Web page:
GLOBAL

Towns of Dull, Boring team up for tourism

Based on their mundane names, the rural communities of Dull, Scotland, and Boring, Ore., formed a partnership last year to build cultural and commercial connections.

Now Oregon lawmakers have taken that a step further with a House vote to make Aug. 9 Boring and Dull Day in the state, putting the name of the U.S. town of 8,000 residents first despite mild objections from their European counterparts.

The plan, which heads to the state Senate, is intended to boost tourism.

Stephen Bates, the unofficial mayor of Boring, said the idea to pair the communities came from a Scottish biker who cycled through the sleepy Oregon town last year. Excited by her Boring discovery, she brought news of the town's existence across the pond to Dull, prompting talks between the two.

Bates and a handful of Boring residents plan to visit the Scottish village, which has a population of 84, in October. Dull is located off a dead-end highway in a spot so precarious that the visit hinges on whether the tour bus will be able to safely turn around.

-- Associated Press

AIRLINES

Satellite Wi-Fi coming to United's fleet


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United Airlines, one of the last major airlines to offer onboard wireless Internet, has become the first U.S.-based international carrier to offer satellite-based Wi-Fi for passengers traveling on long-haul overseas flights.

Plans aim to expand the service to more than 300 planes, or about 43 percent of the fleet, by the end of the year.

Satellite-based Wi-Fi is typically as fast as ground-based Wi-Fi, experts say, but the advantage is that it can give passengers Internet access when flying over areas where cellular towers don't exist -- such as the Pacific or Atlantic oceans.

United is charging $3.99 to $14.99 for standard speed, depending on the flight duration, and $5.99 to $19.99 for faster speeds.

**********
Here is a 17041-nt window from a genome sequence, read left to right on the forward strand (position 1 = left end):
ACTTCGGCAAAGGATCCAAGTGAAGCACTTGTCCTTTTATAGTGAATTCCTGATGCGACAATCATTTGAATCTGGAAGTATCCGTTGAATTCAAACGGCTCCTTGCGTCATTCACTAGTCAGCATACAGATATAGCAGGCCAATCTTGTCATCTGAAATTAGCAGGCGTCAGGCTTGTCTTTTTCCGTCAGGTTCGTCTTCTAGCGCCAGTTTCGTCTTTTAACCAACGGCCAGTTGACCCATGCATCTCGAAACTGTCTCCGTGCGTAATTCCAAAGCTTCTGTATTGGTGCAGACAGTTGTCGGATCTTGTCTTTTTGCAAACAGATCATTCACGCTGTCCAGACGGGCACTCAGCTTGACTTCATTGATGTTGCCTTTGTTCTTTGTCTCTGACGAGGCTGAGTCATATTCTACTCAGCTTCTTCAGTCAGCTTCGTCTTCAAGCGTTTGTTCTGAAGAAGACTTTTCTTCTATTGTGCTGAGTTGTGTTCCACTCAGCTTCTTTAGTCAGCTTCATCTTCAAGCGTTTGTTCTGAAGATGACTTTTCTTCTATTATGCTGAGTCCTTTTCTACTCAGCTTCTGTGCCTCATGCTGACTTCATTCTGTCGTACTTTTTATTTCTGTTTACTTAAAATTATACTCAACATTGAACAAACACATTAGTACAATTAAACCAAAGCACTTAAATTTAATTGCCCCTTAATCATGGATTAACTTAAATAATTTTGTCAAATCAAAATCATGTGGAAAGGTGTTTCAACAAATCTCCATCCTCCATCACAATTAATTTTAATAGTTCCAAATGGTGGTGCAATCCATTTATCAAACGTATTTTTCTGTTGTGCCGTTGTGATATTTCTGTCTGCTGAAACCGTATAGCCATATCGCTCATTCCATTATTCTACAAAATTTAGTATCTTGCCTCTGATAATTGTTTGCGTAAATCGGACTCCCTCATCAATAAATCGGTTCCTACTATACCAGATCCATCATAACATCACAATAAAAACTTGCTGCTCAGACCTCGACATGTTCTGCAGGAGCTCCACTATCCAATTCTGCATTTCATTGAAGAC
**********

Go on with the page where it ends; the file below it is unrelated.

Southwest Airlines, the nation's largest domestic carrier, also offers satellite-based Wi-Fi.

-- Los Angeles Times

THEME PARKS

Sweden's Liseberg plans megacoaster for 2014

Ride enthusiasts are already drooling over a multi-launch roller coaster coming to a Swedish amusement park that promises six inversions and a series of near-miss encounters with other rides dotting a wooded hillside terrain.

Dubbed Projekt Helix, the $30 million coaster is set to debut in spring 2014 at the Liseberg amusement park located outside Gothenburg, about equidistant between Oslo, Norway, and Copenhagen, Denmark, along Sweden's west coast.

The new ride won't break any records, but Liseberg boasts that Projekt Helix will be among the best coasters in the world.

"You're only the longest or tallest or fastest for a short while," said Liseberg CEO and President Andreas Andersen. "What we wanted to build was a new classic."

-- Los Angeles Times

DreamWorks partners on Russian theme parks

DreamWorks Animation is licensing its characters from "Shrek," "Madagascar," "Kung Fu Panda" and other movies to a developer of theme parks in Russia.

The Regions Group of Companies plans to open parks in St. Petersburg, Moscow and the Ural Mountains city of Yekaterinburg in 2015.

DreamWorks said the parks will be Europe's largest year-round indoor entertainment zones. The zones will be part of larger entertainment complexes, each featuring a mixed-use movie and concert hall, a movie theater, a hotel and a retail center.

-- Associated Press